Two-time Bram Stoker and one-time Shirley Jackson award nominee Kate Jonez’ new short story collection is one of the best I’ve read in recent years. I kept thinking, “man, this would be an awesome novel.” Kate later mentions in her interview that she feels like she’s, “wasting a world” when writing a short story and it makes sense – while I liked some stories more than others, I got the feeling that each one had the potential to be the length of at least a novella. They were all just perfect female centric snapshots…huh, what a great title! Lady Bits collects sixteen short stories including her Bram Stoker nominated, All the Day You’ll Have Good Luck.
The theme of this collection is female protagonists. Whether it’s a mother, struggling drug addict, serial killer, carny, or a truck driver, the characters are incredibly diverse and fully fleshed out. So much so, that I often found myself wondering what happened after the story ended (especially with A Thousand Stitches and Carnivores).
My personal favorites included Carnivores, A Thousand Stitches, Like Night and Day, and Fairy Lights. Like Night and Day being the highlight of that list. It’s a fantastic story from the perspective of a helpless mother in the face of the otherworldly…I can’t really divulge too much without spoilers, but I’ll say it’s one to keep an eye out for.
I would and have recommended this one to both horror and non-horror fans. Do yourself a favor and go pick up a copy.
Who are your inspirations as a writer?
Early on was inspired by Katherine Dunn author of Geek Love. I was drawn into the world of freaks and the language manipulation intrigued me. The first thing I ever read that made me want to stop everything and try writing myself was Ada or Ardor: A Family Chronicle by Vladimir Nabokov. I loved how magically the words and ideas intertwined. For an example there’s a character named Marina who’s driven crazy by a leaking faucet that drips to the tune of an Italian opera. So, an Italian woman named for water is driven insane by water dripping in Italian… Games with words fascinated me when I first started writing. I’m over that now, but can still appreciate the ideas.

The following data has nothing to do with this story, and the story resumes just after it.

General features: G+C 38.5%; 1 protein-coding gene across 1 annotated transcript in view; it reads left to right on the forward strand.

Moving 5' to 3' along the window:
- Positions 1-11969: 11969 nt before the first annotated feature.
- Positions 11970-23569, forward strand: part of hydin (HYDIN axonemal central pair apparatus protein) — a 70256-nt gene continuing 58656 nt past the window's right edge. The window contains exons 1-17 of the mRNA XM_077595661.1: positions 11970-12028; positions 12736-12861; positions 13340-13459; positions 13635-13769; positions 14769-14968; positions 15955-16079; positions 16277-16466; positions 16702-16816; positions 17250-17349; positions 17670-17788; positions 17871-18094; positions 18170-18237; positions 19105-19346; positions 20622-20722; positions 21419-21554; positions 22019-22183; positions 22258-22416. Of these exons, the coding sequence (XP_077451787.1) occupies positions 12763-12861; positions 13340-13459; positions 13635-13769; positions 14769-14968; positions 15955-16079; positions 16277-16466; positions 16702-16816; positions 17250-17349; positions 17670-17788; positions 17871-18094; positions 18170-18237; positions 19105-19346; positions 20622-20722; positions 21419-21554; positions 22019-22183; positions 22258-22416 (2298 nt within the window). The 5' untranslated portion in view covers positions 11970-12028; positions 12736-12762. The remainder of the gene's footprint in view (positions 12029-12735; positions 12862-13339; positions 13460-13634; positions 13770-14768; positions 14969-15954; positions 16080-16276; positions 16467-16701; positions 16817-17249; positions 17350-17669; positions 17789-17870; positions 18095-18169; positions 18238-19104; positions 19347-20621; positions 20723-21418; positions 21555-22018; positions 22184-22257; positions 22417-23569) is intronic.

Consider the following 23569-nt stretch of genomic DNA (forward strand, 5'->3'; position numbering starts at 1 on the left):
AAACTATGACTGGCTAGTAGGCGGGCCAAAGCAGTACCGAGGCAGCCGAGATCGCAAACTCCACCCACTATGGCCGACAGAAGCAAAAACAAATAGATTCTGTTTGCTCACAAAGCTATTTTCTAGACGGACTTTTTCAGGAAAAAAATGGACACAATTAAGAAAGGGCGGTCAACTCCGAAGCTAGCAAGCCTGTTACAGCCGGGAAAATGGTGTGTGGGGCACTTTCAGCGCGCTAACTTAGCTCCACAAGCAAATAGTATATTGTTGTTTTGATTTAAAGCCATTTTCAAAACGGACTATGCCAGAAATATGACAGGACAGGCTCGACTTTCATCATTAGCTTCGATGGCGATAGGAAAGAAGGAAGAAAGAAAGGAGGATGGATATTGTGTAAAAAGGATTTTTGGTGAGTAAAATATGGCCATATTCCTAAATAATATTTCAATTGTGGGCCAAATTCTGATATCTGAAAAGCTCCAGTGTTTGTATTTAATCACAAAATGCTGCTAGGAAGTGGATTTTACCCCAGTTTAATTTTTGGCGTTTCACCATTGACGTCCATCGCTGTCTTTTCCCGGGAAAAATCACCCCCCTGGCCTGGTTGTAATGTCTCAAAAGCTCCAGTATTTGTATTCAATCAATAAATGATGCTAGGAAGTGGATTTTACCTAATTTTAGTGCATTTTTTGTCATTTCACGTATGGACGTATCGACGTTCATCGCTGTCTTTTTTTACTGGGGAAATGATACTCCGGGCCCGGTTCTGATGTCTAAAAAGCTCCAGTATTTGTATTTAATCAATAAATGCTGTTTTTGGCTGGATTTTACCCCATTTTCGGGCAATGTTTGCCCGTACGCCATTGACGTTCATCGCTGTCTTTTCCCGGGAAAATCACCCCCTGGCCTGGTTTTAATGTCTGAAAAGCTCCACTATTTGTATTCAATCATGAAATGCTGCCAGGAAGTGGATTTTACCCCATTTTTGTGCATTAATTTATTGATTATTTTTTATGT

Lately I really love Alma Katsu, Victor LaValle, Paul Tremblay, Nnedi Okorafor, Karen Russel, Kaaron Warren, Stephen Graham Jones, Kaitlin Kiernan and so many others. I’m inspired by many of the writers I edit. In fact, I have to be careful not to borrow style elements from them. I catch myself doing that on occasion. I’ve learned a lot about writing by working as an editor. I recommend it. Something about asking what makes a story work makes your writing brain work better.
I got a very Twilight Zone feeling while reading some of your short stories. You have a great knack for a surprising and satisfying twist ending. Do you begin these stories with the twist in mind?
Sometimes I know the ending. Sometimes I don’t. The endings are my least favorite part of stories. That and fight scenes. I rarely have the need to fight in my own life. I always feel like a fraud when I’m writing action and murder. But back to the endings. I think I’d be perfectly happy to wander around in the middle of a story forever. So many stories would be better without their crappy tacked on endings. I realize endings are my weak spot, so I give extra attention to the end of a story and come up with several options before choosing which way to go. That's a pretty good piece of writing advice: throw out your first and second ideas.
Do you have a preference between writing short stories or novels?
I’m not a fan of writing short stories. I write them because I can, and they turn out pretty good sometimes. I feel like I’m wasting a world when I do it though. No matter how long the story is you still have to create a world. Using one up on a short story feels like a waste.
Your biography mentions a cabinet of curiosities. Anything you’re particularly proud of? Anything you’d like to have?
I’ve got a fetal pig. He’s sooo cute. And a dried bat and an armadillo… Please don’t make me choose my favorite child. I’ve got my eye on a life-sized double gallows that would be beautiful in my living room. Also, I think it would be extremely cool to invite people over for dinner served on an autopsy table.
There are a lot of unique creatures in your book. Are there any monsters you’ve wanted to write about that didn’t make the cut for this collection?
One year at Omnium Gatherum I got something like fifteen submissions featuring vampires. I made a spreadsheet of all the other supernatural beings I could find just to prove vampires aren’t the only story to tell. Adding to this list is also a really effective way to procrastinate. The list is up to 300 or so and when I need story inspiration I’ll sometimes pick at random. I keep coming back to the drowned spirits of young murdered women. Every culture has them haunting rivers, lakes and ponds. History hasn’t been kind to pregnant teenage girls.
Thanks for taking the time to answer my questions. I thoroughly enjoyed this collection and look forward to reading your work again in the future. Finally, one last question – do you own a jenglot?
Sadly, I do not, but if someone would like to give me one, I promise I’ll take very good care of it.
Follow Kate on Twitter HERE
Check out her book on Goodreads HERE
And check out her site HERE
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